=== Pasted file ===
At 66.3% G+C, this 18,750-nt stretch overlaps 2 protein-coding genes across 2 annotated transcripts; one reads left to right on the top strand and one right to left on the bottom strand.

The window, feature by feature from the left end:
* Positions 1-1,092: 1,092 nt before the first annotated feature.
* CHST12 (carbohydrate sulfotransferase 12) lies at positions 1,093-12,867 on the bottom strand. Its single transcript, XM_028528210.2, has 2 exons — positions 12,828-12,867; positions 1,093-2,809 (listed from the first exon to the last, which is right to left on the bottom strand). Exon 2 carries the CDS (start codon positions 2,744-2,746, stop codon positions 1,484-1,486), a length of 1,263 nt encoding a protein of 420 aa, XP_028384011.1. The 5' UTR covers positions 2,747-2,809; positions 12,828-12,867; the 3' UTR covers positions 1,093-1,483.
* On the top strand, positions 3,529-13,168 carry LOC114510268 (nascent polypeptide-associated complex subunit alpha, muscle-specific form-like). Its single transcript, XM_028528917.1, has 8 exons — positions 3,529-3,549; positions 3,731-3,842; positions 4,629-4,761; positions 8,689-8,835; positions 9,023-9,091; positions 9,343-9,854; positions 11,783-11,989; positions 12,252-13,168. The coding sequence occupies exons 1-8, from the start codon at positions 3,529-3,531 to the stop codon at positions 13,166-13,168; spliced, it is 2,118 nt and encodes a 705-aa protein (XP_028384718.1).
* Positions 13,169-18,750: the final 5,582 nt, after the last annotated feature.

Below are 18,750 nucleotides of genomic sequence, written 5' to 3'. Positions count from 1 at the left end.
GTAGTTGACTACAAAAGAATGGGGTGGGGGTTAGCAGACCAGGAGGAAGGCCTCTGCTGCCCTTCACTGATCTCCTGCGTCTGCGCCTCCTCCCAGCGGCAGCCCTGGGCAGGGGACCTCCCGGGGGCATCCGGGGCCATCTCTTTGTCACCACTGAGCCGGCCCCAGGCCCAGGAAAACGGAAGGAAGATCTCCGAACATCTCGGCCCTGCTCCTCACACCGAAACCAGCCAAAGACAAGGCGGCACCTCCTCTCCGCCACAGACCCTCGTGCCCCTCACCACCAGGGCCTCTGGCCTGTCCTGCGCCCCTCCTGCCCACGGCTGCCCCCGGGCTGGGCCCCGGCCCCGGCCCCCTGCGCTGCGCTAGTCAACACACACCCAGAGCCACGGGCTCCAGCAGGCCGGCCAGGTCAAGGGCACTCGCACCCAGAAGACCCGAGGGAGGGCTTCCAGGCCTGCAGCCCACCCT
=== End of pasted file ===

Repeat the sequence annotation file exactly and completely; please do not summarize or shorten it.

At 66.3% G+C, this 18,750-nt stretch overlaps 2 protein-coding genes across 2 annotated transcripts; one reads left to right on the top strand and one right to left on the bottom strand.

The window, feature by feature from the left end:
* Positions 1-1,092: 1,092 nt before the first annotated feature.
* CHST12 (carbohydrate sulfotransferase 12) lies at positions 1,093-12,867 on the bottom strand. Its single transcript, XM_028528210.2, has 2 exons — positions 12,828-12,867; positions 1,093-2,809 (listed from the first exon to the last, which is right to left on the bottom strand). Exon 2 carries the CDS (start codon positions 2,744-2,746, stop codon positions 1,484-1,486), a length of 1,263 nt encoding a protein of 420 aa, XP_028384011.1. The 5' UTR covers positions 2,747-2,809; positions 12,828-12,867; the 3' UTR covers positions 1,093-1,483.
* On the top strand, positions 3,529-13,168 carry LOC114510268 (nascent polypeptide-associated complex subunit alpha, muscle-specific form-like). Its single transcript, XM_028528917.1, has 8 exons — positions 3,529-3,549; positions 3,731-3,842; positions 4,629-4,761; positions 8,689-8,835; positions 9,023-9,091; positions 9,343-9,854; positions 11,783-11,989; positions 12,252-13,168. The coding sequence occupies exons 1-8, from the start codon at positions 3,529-3,531 to the stop codon at positions 13,166-13,168; spliced, it is 2,118 nt and encodes a 705-aa protein (XP_028384718.1).
* Positions 13,169-18,750: the final 5,582 nt, after the last annotated feature.

Below are 18,750 nucleotides of genomic sequence, written 5' to 3'. Positions count from 1 at the left end.
GTAGTTGACTACAAAAGAATGGGGTGGGGGTTAGCAGACCAGGAGGAAGGCCTCTGCTGCCCTTCACTGATCTCCTGCGTCTGCGCCTCCTCCCAGCGGCAGCCCTGGGCAGGGGACCTCCCGGGGGCATCCGGGGCCATCTCTTTGTCACCACTGAGCCGGCCCCAGGCCCAGGAAAACGGAAGGAAGATCTCCGAACATCTCGGCCCTGCTCCTCACACCGAAACCAGCCAAAGACAAGGCGGCACCTCCTCTCCGCCACAGACCCTCGTGCCCCTCACCACCAGGGCCTCTGGCCTGTCCTGCGCCCCTCCTGCCCACGGCTGCCCCCGGGCTGGGCCCCGGCCCCGGCCCCCTGCGCTGCGCTAGTCAACACACACCCAGAGCCACGGGCTCCAGCAGGCCGGCCAGGTCAAGGGCACTCGCACCCAGAAGACCCGAGGGAGGGCTTCCAGGCCTGCAGCCCACCCT